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Law stories

  • fons coomans

    Are human rights of future generations our concern?

    Monday, October 3, 2022

    After years of meaningful work at our university, Prof. Fons Coomans gave his farewell address to the Faculty of Law on 2 September, where he examined important human rights questions. How do they impact our daily lives? And how do they affect people on a personal level? Will future generations still have human rights?

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  • law_nasrat_sayed_and_arif_aksu Hestia Grant

    A window of opportunity for grant recipients Nasrat and Arif

    Thursday, April 7, 2022

    Both work on their projects at Maastricht University’s Faculty of Law on a Hestia Grant. With that, their paths towards settling in Dutch academia and enriching the knowledge and skills in their home countries might look parallel moving towards the future. But Nasrat Sayed’s and Arif Aksu’s respective research projects are unique stories on their own.

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  • Law jaarverslag Polen and EU flag

    Partial independence doesn’t exist: how will the EU get on with Poland?

    Tuesday, April 5, 2022

    The European rule of law is under siege in Poland. On October 7th, 2021, the Polish Constitutional Tribunal declared that the Polish Constitution is more important than any EU treaty. The rest of Europe is keeping a close eye on the situation; how is it going to develop? Is there any chance that the sovereignty of European law will be restored? And how did we get here?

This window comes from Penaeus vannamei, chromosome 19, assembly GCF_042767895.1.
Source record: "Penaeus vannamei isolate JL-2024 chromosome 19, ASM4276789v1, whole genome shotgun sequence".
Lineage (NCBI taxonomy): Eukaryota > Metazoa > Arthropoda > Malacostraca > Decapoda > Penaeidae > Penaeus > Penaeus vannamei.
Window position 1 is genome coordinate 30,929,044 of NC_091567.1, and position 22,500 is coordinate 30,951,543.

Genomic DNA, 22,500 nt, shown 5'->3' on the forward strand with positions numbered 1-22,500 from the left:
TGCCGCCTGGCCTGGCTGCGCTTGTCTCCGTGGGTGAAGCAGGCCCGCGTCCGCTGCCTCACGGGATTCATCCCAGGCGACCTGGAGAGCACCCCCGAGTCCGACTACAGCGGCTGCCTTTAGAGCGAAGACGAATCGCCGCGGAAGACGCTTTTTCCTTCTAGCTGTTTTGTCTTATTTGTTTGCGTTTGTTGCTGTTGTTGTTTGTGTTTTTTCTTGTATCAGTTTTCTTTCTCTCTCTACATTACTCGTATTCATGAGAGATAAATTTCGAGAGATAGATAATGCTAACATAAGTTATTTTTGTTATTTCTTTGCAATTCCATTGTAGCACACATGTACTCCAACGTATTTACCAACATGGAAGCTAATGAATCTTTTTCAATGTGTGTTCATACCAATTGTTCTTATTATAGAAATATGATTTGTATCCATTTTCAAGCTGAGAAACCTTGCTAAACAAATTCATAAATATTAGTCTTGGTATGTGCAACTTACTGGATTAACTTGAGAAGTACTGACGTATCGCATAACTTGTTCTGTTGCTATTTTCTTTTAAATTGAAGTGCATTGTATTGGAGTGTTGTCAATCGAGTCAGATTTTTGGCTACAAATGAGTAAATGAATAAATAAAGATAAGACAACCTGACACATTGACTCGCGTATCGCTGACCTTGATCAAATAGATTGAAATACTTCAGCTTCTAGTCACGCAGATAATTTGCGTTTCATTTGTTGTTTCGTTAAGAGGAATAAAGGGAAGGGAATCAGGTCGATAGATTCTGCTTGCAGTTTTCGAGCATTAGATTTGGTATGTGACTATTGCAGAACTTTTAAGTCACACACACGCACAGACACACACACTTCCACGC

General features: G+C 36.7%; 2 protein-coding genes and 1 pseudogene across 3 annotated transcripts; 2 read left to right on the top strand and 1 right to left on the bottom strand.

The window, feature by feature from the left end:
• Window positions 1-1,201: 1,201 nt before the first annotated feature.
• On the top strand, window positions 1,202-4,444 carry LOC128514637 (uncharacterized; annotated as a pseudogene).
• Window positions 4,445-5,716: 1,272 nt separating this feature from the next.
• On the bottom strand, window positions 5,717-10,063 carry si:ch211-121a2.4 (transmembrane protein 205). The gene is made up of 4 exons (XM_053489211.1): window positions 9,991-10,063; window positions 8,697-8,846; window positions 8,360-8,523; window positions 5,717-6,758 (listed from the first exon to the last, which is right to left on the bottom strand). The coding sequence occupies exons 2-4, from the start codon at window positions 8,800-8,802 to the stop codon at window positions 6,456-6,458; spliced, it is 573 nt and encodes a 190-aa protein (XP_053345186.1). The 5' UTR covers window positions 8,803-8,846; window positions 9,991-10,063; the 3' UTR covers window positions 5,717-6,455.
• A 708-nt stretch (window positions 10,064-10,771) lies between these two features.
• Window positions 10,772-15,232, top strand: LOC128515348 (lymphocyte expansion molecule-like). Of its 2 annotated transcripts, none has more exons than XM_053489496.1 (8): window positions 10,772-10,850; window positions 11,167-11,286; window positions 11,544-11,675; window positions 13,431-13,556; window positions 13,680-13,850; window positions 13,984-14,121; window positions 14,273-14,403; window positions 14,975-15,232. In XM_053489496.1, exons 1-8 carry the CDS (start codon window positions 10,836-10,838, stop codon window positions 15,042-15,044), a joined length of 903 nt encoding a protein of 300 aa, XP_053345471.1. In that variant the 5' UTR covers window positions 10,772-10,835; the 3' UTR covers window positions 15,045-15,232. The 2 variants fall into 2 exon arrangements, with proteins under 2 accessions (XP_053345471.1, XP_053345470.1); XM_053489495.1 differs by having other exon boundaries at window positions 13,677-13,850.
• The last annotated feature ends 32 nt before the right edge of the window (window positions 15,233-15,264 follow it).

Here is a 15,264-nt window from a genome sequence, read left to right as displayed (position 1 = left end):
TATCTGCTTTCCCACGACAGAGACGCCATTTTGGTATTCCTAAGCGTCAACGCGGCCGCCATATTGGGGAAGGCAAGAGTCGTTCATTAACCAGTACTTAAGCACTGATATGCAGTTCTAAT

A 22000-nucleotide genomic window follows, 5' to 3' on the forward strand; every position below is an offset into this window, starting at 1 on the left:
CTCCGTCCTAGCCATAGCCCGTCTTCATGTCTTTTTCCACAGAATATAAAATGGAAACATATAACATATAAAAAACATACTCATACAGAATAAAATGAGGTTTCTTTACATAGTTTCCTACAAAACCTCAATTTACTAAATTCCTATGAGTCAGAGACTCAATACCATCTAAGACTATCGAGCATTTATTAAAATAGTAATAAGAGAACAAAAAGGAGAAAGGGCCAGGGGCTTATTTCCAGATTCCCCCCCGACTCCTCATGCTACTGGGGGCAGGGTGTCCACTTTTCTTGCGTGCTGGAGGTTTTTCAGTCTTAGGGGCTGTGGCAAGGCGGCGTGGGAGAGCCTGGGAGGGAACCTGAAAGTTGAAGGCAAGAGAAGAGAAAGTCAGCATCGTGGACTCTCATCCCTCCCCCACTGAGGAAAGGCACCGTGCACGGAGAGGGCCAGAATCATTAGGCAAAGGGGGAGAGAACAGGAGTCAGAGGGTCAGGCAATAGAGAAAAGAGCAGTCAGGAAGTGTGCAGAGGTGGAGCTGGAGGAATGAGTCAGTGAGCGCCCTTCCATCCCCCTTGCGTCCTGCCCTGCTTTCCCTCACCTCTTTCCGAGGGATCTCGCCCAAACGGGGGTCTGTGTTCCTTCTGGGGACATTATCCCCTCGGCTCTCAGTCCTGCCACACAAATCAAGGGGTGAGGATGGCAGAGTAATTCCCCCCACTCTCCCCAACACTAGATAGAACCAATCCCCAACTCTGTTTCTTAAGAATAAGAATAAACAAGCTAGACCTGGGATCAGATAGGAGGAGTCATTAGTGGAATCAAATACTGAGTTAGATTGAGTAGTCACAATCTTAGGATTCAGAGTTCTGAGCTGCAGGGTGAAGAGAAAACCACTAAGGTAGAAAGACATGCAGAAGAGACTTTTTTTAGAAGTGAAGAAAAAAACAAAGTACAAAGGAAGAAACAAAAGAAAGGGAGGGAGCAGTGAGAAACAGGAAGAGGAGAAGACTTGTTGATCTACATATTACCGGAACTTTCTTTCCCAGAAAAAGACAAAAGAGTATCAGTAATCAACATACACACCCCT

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  • What’s Next for LAW.next? New wind for post-academic education

    Friday, April 1, 2022

    The UM Faculty of Law’s post-academic education has been high-level for years, but we can always do better. The corona pandemic was a catalyst for new initiatives to be launched. We had to make changes. Not only practical but also in terms of content. One of our ambitions? To showcase the international attraction of the university through post-academic education.

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  • Law_britta_bohler story

    What is the right attitude for an ethical lawyer?

    Monday, July 5, 2021

    She was a criminal lawyer for many years and a member of the Dutch Senate for the GroenLinks (green left) party. Since 2019, she has been professor of Legal Professions & Ethics at Maastricht University. And in her latest novel, De Juiste Houding [The Right Attitude], her fascination with the grey area between real and fake is revealed in a scintillating way. We talk to Britta Böhler about the morally objectionable aspects of the law, forgeries in art and the role of literature in equal rights for men and women.

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  • jan smits

    Dean Jan Smits: legal nerd who doesn't shy away from obstacles

    Tuesday, June 15, 2021

    It is 1986. The time of Grandmaster Flash and Run-D.M.C., but also of Billy Oceans' When the going gets tough, the tough get going and a harsh Elfstedentocht’. In Leiden, Jan Smits starts studying law at a sizeable faculty with 1200 first-year students. It’s a big contrast to the small-scale law faculty in Maastricht where he became dean in 2017.

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  • vigjilenca_abazi story of science

    “I’m standing on the shoulders of many people”

    Tuesday, June 8, 2021

    Abazi’s potential is easy to recognise, which is reflected in the reactions from several mentors and juries in her academic career thus far. She is lucky (or is it foresight?) that her research topics, such as her work on the legal protection of whistleblowers, often appear in the news. Recently, she was presented with an Early Career Award by the KNAW. This is Vigjilenca Abazi’s impressive story.

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  • Law_bachelor_rechtsgeleerdheid